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At least the HVAC installer was responsible and attempted to get the electrical connections right. Around here, the jerks typically just double-tap the SE cables. And on rare occasions, the electrician summoned after I've busted the panel will say, "Well, but it has overcurrent protection at the disconnect, so there's no real safety issue."

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Originally posted by kurt

I don't see why. The only restriction regards whether there is adequate space or not. IOW, don't do it if it's dumbshit. Using available conduit & boxes is good practice.

I'd say that you could make an argument that it's acceptable practice but I wouldn't go so far as to call it good practice. Good would be running the AC feeders in their own conduit.

It's all we do here. We ain't got no romex; it's all EMT, 4x4 metal boxes, mud rings, & pull boxes. I think the dislike is due to unfamiliarity.

Not at all. The only place we use romex here is for branch wiring. Services and feeders are frequently in conduit. (or SE cable) I see lots of conduit-enclosed feeders but very rarely does the feeder for one box pass through another. It's bottom of-the-barrel workmanship.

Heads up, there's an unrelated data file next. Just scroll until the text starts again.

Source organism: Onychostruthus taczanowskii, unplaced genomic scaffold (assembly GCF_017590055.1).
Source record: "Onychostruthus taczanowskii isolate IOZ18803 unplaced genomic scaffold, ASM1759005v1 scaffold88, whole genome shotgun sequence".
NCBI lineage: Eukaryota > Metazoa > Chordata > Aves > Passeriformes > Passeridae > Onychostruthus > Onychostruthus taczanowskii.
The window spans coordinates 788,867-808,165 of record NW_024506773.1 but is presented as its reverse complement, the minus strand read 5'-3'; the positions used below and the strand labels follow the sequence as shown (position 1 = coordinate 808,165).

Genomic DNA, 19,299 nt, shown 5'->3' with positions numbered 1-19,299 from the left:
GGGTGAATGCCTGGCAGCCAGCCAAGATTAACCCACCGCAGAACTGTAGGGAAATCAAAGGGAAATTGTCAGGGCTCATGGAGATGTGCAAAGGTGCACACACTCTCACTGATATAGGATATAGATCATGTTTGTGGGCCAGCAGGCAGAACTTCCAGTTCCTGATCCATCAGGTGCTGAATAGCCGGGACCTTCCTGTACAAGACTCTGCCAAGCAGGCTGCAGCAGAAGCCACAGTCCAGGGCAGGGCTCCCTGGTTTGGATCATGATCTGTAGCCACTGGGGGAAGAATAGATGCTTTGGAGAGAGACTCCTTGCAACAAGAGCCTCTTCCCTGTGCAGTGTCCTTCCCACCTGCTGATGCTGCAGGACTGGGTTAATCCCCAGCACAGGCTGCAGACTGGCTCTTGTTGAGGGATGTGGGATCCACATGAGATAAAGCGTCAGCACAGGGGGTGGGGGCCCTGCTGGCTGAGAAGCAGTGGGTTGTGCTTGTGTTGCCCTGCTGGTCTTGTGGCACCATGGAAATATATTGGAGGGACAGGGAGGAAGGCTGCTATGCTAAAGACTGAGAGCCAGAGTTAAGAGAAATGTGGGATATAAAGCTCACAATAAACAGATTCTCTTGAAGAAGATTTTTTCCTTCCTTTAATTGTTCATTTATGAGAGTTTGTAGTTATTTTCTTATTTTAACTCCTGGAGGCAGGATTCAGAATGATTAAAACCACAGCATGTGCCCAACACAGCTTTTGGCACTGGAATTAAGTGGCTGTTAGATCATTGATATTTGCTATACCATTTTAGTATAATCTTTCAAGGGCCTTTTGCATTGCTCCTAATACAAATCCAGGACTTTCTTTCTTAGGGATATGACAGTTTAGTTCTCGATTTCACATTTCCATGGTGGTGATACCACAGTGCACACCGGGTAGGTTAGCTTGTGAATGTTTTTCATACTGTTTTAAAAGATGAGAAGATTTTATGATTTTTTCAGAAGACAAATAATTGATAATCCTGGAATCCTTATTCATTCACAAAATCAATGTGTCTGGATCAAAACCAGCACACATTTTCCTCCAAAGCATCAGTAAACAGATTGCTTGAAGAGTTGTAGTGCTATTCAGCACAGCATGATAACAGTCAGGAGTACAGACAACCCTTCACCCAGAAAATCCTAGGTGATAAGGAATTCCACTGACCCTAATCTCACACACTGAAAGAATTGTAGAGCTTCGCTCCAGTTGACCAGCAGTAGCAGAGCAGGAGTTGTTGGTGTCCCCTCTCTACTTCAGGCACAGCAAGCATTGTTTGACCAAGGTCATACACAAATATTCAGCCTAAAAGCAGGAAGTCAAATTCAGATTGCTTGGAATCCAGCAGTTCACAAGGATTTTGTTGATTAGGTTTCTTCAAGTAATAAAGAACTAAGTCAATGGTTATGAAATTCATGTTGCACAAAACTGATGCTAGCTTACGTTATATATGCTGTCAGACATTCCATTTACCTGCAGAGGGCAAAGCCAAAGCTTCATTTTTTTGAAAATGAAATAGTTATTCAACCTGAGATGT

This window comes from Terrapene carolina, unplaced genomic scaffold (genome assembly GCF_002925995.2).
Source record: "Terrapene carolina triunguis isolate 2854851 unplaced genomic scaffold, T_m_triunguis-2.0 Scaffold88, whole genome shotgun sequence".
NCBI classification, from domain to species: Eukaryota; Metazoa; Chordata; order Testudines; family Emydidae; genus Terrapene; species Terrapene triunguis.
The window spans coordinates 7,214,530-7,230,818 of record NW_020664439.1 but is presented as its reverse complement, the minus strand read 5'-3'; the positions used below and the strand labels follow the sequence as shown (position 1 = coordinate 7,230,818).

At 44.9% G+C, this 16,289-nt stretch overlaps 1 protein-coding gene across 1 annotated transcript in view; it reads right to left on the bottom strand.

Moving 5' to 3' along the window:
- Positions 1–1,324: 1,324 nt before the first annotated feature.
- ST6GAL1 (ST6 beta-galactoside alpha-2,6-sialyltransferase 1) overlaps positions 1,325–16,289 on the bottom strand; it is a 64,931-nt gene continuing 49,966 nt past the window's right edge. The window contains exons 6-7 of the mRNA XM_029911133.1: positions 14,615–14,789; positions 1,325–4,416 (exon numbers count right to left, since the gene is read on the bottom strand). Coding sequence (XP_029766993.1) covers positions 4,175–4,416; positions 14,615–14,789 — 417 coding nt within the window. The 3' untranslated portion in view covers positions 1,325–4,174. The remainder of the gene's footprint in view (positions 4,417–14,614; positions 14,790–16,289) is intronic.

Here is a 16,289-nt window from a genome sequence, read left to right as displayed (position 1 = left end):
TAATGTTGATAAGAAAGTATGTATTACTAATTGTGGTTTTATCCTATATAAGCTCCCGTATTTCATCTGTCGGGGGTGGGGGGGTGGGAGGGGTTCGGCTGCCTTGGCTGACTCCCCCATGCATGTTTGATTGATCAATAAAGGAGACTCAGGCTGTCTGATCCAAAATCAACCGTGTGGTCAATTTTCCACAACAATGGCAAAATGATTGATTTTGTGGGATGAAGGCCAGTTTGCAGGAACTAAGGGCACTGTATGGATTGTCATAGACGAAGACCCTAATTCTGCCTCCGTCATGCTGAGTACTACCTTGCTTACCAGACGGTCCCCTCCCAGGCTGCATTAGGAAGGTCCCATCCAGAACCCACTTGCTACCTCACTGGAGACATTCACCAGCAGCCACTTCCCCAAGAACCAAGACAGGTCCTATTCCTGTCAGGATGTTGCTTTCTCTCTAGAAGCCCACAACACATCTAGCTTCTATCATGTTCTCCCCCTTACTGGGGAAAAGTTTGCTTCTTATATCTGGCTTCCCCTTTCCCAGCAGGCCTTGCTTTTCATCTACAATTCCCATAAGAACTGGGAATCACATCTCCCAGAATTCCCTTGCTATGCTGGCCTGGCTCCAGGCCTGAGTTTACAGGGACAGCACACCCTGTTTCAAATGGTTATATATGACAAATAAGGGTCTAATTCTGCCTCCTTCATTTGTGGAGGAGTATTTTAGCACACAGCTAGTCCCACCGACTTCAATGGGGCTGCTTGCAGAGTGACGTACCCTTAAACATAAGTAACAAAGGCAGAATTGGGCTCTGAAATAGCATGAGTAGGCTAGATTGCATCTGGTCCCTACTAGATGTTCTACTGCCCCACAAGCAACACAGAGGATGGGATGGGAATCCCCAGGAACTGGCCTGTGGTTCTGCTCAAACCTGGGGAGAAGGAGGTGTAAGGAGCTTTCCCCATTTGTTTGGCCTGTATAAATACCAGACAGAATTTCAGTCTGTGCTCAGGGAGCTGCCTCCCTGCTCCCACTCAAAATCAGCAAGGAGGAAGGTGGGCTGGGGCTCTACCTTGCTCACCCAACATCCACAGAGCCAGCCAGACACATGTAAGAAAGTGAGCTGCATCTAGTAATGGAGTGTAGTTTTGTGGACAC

Whenever I see romex, I don't think any aspect of the installation is worth a damn. I mean, holding wire in place w/ STAPLES!?!?!

Hey, it works for 99.9% of the rest of the country. Besides, it isn't about staples, it's about unions.

- Jim Katen, Oregon

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No, no, no. Stop using tunnel vision predicated on one's personal biases about one material or another.

Not taking advantage of the benefits of conduit & imagining that everything has to have it's own conduit run displays ignorance on multiple levels, not the least of which is how & why conduit & pullboxes can be utilized.

The point w/the staples comment, if there was one, was that unfamiliarity w/a material breeds confusion & silly ideas. I never see romex, so I imagine that it's flimsy or silly, when I know that it's not. The union issue has nothing to do w/the ostensible point; it's about perceptions, not actuality.

You see conduit & pullboxes in limited applications, not everything & everywhere, so you imagine that someone utilizing suitable and existing pipe & pathways is cheesey. "Every set of wires should have it's own conduit, By God, and I think that because I can."

Think about it a little, or spend some time in houses that are nothing but pipe & conduit, & you'd understand. If you don't think about it, you'll continue applying personal restrictive bias to code sections that allow inteligent use of materials, and offer the installer options that are completely within the bounds of good workmanship & code compliance.